WAILUKU - A bill prohibiting genetically modified taro in Maui County received final approval Friday by the Maui County Council.
In other council business, a bill banning alcohol at Kamaole Beach Park I received initial approval.
The taro bill prohibits anyone from testing, propagating, growing or introducing genetically engineered or modified taro, or kalo, within Maui County. Council members voted 9-0 to approve the ban, saying they believed taro's cultural and spiritual significance to Native Hawaiians was more important than any other factor.
Mayor Charmaine Tavares said after the vote that she would support the ban.
"I will be signing the bill into law and recognize that the passage of this new law will send a message of support for state Representative Mele Carroll's efforts to introduce and pass a bill at the state Legislature," she said in an e-mailed statement.
"The input from various stakeholders that I've received has been valuable," Tavares said. "I am told that this important law will bring us closer to protection of kalo on a statewide level. I support the intent of the bill and the protection of Hawaiian kalo, which deserves our respect and acknowledgment for its ancestral ties to Native Hawaiians, our host culture."
Tavares previously had expressed doubts about the bill, saying it might be difficult to enforce.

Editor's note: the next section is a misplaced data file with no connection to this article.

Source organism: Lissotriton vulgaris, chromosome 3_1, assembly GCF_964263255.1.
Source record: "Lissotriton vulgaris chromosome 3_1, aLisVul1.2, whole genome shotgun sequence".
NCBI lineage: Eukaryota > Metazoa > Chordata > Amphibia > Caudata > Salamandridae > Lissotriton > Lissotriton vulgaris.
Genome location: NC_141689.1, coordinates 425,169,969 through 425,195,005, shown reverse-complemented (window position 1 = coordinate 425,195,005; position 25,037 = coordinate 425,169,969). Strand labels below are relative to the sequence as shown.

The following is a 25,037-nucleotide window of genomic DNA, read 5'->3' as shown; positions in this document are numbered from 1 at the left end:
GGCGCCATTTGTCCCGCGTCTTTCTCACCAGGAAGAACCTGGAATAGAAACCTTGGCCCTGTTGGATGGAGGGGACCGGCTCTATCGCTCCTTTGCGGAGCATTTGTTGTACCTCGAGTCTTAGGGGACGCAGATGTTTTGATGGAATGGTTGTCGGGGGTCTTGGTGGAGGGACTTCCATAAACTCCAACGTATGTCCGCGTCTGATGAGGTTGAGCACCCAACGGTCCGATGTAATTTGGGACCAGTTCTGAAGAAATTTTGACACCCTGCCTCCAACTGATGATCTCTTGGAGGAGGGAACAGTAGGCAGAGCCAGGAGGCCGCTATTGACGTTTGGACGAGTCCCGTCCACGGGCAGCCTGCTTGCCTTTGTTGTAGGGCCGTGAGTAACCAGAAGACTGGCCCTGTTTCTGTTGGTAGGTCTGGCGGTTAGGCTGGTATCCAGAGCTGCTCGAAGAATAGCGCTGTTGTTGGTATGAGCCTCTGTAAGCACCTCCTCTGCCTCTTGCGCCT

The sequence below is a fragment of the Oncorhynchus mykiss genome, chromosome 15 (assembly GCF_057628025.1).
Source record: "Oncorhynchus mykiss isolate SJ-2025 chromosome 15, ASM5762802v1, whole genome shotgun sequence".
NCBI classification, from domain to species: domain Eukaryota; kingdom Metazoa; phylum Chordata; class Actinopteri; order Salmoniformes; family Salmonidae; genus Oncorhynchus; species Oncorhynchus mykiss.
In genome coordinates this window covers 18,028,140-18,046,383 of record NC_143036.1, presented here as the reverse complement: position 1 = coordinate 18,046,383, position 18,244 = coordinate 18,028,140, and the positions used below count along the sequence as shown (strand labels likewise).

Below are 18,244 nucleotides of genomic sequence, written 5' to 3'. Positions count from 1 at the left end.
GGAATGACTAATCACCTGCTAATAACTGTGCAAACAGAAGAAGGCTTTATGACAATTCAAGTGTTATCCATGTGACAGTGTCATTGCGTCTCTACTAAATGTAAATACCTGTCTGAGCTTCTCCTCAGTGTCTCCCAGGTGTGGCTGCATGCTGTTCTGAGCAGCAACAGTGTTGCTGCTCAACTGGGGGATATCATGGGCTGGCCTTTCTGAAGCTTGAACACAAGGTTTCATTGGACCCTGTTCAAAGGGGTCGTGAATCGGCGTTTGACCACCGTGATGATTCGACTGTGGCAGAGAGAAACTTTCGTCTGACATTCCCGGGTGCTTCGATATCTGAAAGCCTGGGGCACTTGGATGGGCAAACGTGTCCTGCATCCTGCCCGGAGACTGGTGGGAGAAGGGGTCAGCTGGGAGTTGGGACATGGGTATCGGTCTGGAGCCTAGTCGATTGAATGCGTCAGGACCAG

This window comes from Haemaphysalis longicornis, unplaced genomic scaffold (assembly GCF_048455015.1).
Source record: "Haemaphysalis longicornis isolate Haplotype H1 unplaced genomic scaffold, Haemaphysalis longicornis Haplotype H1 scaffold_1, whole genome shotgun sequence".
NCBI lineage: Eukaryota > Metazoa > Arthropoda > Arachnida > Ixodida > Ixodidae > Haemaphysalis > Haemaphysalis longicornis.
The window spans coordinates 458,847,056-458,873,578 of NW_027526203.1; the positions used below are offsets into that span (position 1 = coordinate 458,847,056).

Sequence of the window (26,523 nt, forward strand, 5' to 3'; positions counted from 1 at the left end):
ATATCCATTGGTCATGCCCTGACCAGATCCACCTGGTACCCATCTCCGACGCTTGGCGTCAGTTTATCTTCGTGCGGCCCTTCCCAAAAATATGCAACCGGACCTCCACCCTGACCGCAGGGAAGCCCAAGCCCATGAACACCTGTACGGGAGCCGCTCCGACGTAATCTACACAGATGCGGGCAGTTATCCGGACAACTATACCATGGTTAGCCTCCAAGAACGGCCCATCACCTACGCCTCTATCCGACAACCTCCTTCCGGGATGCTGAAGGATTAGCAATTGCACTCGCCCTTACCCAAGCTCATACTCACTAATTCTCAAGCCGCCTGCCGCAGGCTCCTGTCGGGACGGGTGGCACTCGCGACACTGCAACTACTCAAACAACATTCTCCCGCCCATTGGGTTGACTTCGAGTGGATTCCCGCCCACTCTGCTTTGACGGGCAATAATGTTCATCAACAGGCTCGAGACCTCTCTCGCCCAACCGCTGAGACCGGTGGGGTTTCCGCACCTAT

Council Member Sol Kaho'ohalahala said after the vote that he appreciated everyone's support on the bill and asked that council members continue to improve the language of the bill.
Council Member Bill Medeiros thanked people who had testified or sent e-mails in support of the bill he introduced.
Around 15 people Friday morning made it clear they were testifying in support of the ban on genetically modified taro. Supporters of the ban have argued passionately that taro is a sacred plant and staple food for Native Hawaiians and should be kept in its natural form. They feared that even if limited use or research were allowed, genetically modified forms of taro could mingle with other strains being cultivated.
Caren Diamond of Hawaii Seed - a nonprofit coalition of grass-roots groups composed of farmers, doctors, scientists, lawyers, concerned citizens and Native Hawaiians opposing the use of genetic modification - said taro was vital to Hawaiian culture.
"You have an opportunity to protect this living culture," she said.
But Harold Keyser, the Maui County administrator for the University of Hawaii's College of Tropical Agriculture and Human Resources in Maui County, testified in opposition to the bill.
He asked for some way to conduct research on Hawaii taro, saying in one case research on taro has led to the replenishment of a taro crop that was lost in American Samoa. He said he and others who support the bill also want to see taro thrive and have it preserved.
"We care, but in a different way," Keyser said.
Also Friday, council members voted unanimously at first reading to support the prohibition of alcohol at Kamaole Beach Park I. The proposal would extend a drinking ban, applicable at the neighboring Charley Young Beach, that was passed by the council in August.
Council Member Jo Anne Johnson, who introduced the bill, said the ban at Kamaole I would make enforcement easier for police. There is no clear boundary between the two parks.
* Melissa Tanji can be reached at email@example.com.